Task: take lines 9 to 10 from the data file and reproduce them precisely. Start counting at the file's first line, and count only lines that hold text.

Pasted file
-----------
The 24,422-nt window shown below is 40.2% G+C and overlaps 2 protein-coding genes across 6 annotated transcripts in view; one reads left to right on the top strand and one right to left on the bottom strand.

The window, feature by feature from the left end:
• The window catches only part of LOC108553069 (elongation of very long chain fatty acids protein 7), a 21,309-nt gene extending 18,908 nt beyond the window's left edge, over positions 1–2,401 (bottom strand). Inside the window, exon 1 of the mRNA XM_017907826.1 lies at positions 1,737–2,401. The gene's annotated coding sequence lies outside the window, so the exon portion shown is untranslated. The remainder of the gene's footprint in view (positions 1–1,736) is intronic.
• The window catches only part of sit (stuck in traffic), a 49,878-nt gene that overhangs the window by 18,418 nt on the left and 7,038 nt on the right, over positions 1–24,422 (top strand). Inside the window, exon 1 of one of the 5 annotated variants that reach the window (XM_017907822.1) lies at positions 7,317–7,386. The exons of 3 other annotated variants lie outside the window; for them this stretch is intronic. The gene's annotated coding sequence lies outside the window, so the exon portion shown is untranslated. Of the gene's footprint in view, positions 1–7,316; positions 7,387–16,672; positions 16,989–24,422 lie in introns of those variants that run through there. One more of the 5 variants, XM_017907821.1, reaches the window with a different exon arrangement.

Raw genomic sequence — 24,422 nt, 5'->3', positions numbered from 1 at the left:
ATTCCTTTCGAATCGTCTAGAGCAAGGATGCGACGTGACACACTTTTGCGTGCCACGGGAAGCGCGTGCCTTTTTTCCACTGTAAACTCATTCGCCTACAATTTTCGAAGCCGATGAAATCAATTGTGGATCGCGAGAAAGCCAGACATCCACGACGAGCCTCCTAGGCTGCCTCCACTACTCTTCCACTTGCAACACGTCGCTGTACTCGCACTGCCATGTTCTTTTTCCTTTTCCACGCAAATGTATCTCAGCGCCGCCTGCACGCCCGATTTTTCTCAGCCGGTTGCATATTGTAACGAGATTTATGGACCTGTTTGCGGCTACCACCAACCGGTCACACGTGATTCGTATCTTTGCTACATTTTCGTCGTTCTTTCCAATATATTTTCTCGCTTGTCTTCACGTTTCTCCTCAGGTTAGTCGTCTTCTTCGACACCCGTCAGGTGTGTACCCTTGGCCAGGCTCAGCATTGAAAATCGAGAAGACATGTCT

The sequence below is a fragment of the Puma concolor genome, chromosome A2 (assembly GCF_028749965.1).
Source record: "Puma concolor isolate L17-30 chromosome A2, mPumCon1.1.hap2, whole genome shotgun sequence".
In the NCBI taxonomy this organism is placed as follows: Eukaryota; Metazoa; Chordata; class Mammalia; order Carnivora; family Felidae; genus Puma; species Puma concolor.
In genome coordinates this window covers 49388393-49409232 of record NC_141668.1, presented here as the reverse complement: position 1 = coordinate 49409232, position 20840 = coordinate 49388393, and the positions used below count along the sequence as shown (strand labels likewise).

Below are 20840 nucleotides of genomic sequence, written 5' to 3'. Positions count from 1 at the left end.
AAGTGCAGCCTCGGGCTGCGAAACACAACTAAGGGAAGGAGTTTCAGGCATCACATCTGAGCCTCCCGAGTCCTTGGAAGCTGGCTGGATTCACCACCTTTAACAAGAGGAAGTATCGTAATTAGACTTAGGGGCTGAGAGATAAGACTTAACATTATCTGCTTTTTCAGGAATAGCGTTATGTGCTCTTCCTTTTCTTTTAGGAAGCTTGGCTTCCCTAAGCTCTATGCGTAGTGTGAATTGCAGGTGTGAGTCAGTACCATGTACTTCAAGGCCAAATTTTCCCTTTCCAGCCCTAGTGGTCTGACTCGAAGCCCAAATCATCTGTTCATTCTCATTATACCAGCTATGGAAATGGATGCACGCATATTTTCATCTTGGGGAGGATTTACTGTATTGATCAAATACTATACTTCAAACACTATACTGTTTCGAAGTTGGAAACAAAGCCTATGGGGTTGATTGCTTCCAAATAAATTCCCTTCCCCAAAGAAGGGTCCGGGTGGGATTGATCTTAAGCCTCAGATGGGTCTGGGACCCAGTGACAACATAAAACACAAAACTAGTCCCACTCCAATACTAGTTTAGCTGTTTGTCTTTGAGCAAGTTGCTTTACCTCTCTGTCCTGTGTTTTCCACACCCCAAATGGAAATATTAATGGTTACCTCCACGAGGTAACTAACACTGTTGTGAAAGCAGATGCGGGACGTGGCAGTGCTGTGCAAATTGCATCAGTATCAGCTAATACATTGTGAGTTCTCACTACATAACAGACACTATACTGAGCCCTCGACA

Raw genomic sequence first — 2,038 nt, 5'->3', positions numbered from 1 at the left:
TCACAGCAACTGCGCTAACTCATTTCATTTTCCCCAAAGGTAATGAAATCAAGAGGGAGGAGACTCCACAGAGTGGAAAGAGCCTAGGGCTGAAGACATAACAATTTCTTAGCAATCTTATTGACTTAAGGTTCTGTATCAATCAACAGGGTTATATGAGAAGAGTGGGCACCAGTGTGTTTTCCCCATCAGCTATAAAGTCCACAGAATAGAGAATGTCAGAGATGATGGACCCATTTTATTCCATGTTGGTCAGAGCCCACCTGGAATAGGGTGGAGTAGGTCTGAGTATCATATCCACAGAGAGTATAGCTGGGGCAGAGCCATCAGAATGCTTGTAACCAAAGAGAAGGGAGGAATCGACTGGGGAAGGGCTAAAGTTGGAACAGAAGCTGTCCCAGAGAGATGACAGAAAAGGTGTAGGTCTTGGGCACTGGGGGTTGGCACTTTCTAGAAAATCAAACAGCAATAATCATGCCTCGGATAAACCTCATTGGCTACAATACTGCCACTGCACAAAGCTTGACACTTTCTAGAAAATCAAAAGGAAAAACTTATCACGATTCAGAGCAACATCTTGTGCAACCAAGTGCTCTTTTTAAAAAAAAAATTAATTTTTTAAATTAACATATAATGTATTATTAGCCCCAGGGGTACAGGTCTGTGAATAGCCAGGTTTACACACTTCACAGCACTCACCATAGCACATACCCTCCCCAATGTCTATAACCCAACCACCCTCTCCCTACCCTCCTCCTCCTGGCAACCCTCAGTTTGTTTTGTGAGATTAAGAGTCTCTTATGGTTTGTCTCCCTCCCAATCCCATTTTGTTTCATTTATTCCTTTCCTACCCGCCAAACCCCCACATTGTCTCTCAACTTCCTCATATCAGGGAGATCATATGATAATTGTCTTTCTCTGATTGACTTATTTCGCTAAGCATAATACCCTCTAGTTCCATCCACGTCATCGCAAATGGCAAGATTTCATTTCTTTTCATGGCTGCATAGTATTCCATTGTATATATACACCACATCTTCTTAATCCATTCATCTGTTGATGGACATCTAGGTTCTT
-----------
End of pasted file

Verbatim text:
In the NCBI taxonomy this organism is placed as follows: Eukaryota; Metazoa; Chordata; class Mammalia; order Carnivora; family Felidae; genus Puma; species Puma concolor.
In genome coordinates this window covers 49388393-49409232 of record NC_141668.1, presented here as the reverse complement: position 1 = coordinate 49409232, position 20840 = coordinate 49388393, and the positions used below count along the sequence as shown (strand labels likewise).